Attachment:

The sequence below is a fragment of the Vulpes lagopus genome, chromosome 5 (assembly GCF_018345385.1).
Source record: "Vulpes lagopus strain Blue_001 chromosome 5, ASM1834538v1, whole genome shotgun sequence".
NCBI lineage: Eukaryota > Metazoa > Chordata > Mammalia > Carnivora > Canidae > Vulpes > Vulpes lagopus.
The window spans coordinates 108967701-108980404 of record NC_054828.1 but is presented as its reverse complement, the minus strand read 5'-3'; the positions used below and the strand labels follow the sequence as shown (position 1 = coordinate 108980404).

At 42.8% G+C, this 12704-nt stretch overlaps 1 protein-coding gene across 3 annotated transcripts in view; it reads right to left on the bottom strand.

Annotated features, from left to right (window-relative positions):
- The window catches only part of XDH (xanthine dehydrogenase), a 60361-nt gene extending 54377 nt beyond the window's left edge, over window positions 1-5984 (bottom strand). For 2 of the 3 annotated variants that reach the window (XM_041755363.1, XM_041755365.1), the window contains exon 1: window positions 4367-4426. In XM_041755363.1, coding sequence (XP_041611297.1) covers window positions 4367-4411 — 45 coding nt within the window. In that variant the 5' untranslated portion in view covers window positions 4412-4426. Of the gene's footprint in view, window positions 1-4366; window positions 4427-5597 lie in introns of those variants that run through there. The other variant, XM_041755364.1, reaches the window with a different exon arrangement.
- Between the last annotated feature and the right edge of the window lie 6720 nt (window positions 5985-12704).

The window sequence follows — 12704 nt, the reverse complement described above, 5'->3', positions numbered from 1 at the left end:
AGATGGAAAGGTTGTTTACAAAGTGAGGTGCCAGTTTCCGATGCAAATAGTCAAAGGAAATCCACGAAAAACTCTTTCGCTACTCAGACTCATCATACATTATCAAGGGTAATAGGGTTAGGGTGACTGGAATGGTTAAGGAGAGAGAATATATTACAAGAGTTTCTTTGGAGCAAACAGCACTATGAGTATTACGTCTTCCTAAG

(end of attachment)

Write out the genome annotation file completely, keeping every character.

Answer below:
The sequence below is a fragment of the Vulpes lagopus genome, chromosome 5 (assembly GCF_018345385.1).
Source record: "Vulpes lagopus strain Blue_001 chromosome 5, ASM1834538v1, whole genome shotgun sequence".
NCBI lineage: Eukaryota > Metazoa > Chordata > Mammalia > Carnivora > Canidae > Vulpes > Vulpes lagopus.
The window spans coordinates 108967701-108980404 of record NC_054828.1 but is presented as its reverse complement, the minus strand read 5'-3'; the positions used below and the strand labels follow the sequence as shown (position 1 = coordinate 108980404).

At 42.8% G+C, this 12704-nt stretch overlaps 1 protein-coding gene across 3 annotated transcripts in view; it reads right to left on the bottom strand.

Annotated features, from left to right (window-relative positions):
- The window catches only part of XDH (xanthine dehydrogenase), a 60361-nt gene extending 54377 nt beyond the window's left edge, over window positions 1-5984 (bottom strand). For 2 of the 3 annotated variants that reach the window (XM_041755363.1, XM_041755365.1), the window contains exon 1: window positions 4367-4426. In XM_041755363.1, coding sequence (XP_041611297.1) covers window positions 4367-4411 — 45 coding nt within the window. In that variant the 5' untranslated portion in view covers window positions 4412-4426. Of the gene's footprint in view, window positions 1-4366; window positions 4427-5597 lie in introns of those variants that run through there. The other variant, XM_041755364.1, reaches the window with a different exon arrangement.
- Between the last annotated feature and the right edge of the window lie 6720 nt (window positions 5985-12704).

The window sequence follows — 12704 nt, the reverse complement described above, 5'->3', positions numbered from 1 at the left end:
AGATGGAAAGGTTGTTTACAAAGTGAGGTGCCAGTTTCCGATGCAAATAGTCAAAGGAAATCCACGAAAAACTCTTTCGCTACTCAGACTCATCATACATTATCAAGGGTAATAGGGTTAGGGTGACTGGAATGGTTAAGGAGAGAGAATATATTACAAGAGTTTCTTTGGAGCAAACAGCACTATGAGTATTACGTCTTCCTAAG